He arrived just as she was placing the internal scanner in me and then she said the words I hate the most, 'I'm sorry.' No woman in the world wants to hear those words when they are being scanned. Ever. Now, whenever I have to let anyone know about my situation and the first words I hear are, 'I'm sorry,' I feel like I am experiencing a flashback and my reaction is anger - honestly, when someone says that, I may be saying some sort of trite response in return but I actually am just trying to find ways to stop myself from scratching that person's eyes out.

This time I left the sonographer's eyes alone but I burst into tears and clung on to my husband for dear life as yet again I realised I had lost a tiny little soul I so desperately wanted to meet.

So here we are again, on the merry-go-round of miscarriage.

I have calculated that I have spent just under six months in first trimester this year. Six months of nausea (and weight gain as the only way to stop my nausea is through eating), painful breasts, peeing constantly, and bloating so much I generally looked six months pregnant with a constant need to sleep at all times. What I have in return for this permanent hungover state is two babies to bury, a very deep and intimate relationship with my bed and so much knowledge about miscarriage and loss I didn't have previously. I am not sure this is much of a return on our investment - it has left me bereft, heartbroken, grief-stricken but most of all, it has made me fucking furious.

One of the hardest part of the situation is the loneliness of it all - the first time around everyone I knew had a story of miscarriage they could tell, they could relate to one miscarriage and the pain, discomfort and unfairness of the situation. Yet, this time around, the usual first response after the ubiquitous, painful, fury-inducing, 'I'm sorry' is about my being tested to see what's wrong with me, compounding the sense of failure I am already feeling. After that, it's usually silence or a random, 'Thinking of you' or an emoticon to let me know they are there. I am now not just a case of bad luck, I am recurrent. I don't blame people, life goes on, there's a world to be part of, but it is an uncomfortable place to be in - full of hard edges and muted impotent responses.

Being on the merry-go-round means I already know how to process the emotional response I am experiencing, I know what to do and where to seek support and advice. I know the process of grief and the journey that is laid out for my husband and I. I know about the possible tests I could take, what I would need to do to start them, how they are not always successful and how there may even be nothing wrong with me. I know about the physical process I am about to embark on and what I could try differently when we try again.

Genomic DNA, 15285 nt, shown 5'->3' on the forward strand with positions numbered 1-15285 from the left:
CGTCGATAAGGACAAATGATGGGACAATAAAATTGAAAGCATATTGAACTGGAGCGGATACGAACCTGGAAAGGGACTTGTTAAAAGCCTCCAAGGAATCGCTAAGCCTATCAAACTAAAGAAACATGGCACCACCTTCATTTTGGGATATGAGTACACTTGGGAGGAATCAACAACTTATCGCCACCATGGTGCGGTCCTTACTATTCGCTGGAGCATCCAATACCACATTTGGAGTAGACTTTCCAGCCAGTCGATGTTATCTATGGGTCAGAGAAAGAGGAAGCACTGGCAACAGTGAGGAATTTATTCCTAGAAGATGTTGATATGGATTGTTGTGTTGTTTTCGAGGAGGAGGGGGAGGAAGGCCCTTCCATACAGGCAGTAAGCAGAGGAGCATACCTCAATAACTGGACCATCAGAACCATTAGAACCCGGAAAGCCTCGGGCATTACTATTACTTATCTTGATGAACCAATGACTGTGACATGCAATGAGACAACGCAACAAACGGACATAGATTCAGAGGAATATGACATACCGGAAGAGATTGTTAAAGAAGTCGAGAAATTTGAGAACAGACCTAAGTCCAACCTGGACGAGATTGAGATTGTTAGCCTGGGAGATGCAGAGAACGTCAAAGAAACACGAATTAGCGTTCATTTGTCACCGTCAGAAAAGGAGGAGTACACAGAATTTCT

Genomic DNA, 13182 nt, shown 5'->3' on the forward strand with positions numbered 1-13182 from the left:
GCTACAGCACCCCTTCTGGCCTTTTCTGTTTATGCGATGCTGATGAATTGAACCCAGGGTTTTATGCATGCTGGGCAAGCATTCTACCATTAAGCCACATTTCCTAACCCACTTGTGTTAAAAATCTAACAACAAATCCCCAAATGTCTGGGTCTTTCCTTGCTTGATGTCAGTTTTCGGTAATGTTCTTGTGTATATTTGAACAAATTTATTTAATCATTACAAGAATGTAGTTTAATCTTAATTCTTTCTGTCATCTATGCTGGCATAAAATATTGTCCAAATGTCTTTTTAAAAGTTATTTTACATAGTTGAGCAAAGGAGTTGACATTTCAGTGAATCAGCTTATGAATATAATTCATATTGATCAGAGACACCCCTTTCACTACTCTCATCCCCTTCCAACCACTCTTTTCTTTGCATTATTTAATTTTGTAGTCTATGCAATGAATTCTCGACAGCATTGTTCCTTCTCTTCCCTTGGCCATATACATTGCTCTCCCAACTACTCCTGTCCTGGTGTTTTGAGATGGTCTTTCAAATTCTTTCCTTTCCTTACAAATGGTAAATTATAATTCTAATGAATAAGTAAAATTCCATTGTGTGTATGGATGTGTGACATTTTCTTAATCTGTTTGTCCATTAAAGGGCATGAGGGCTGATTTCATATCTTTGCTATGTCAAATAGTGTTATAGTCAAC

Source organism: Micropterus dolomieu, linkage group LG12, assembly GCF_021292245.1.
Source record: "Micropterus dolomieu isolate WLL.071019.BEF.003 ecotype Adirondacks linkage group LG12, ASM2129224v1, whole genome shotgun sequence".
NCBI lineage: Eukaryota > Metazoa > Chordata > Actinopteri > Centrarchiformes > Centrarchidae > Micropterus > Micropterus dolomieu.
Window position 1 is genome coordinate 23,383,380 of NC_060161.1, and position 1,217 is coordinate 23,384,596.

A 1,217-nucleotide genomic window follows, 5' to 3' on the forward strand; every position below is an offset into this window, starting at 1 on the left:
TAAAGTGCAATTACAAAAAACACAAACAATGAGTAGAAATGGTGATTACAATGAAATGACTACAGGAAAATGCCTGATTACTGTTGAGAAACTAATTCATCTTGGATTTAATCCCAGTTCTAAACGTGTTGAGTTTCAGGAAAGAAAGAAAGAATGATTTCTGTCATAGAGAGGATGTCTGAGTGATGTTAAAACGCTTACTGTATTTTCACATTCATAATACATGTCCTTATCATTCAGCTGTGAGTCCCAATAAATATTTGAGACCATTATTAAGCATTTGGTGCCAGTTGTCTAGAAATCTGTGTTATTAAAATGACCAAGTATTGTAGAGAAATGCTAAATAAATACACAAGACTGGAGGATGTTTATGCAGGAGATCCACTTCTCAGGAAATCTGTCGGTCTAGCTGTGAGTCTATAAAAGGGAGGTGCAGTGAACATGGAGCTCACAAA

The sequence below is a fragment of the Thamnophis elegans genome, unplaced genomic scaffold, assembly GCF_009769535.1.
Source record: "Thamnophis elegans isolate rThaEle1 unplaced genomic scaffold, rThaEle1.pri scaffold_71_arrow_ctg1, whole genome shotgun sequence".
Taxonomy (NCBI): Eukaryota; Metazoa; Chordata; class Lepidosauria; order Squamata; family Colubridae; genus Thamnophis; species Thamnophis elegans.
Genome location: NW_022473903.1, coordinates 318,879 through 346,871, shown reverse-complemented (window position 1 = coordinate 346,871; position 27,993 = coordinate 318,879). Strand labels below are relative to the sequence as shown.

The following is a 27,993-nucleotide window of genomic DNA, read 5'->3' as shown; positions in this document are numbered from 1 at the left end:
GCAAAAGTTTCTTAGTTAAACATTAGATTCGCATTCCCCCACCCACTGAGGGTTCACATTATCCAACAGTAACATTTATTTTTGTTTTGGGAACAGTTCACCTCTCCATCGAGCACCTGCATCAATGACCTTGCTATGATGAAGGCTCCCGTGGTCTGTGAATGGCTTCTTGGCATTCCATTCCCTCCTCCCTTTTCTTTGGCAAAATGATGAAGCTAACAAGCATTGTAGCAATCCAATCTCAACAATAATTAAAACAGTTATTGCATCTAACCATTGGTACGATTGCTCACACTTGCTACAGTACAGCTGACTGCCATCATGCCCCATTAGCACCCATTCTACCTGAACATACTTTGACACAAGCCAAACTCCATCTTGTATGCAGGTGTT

I also know I need to accept that the journey of parenthood is a path to becoming a warrior, whether we have a baby to hold in our hands or not. The whole process is refining us to be people who are courageous in the face of extreme adversity and forcing us to continually embrace acceptance and surrender in the deepest way.

Statistically, I still have a very good chance of becoming a mother. However, I also need to accept I may never become a mother in this lifetime. I may never know the joy of having a child in my arms that I can watch grow and become. I may never experience the labour of a woman who sees their child for the first time with a heartbeat and open eyes. I may only experience loss in this chapter of my life and somehow if I can make peace with this I will find freedom in this process.

I also need to accept that others will have the experience of motherhood and it is just as important for me to be able to remain open-hearted to their joy even in my deepest hurt - to be able to embrace everything this world has to offer so my heart can be open to it all. It will take some time, but that's okay.

But if I see an eyelash, there will be no more wishes.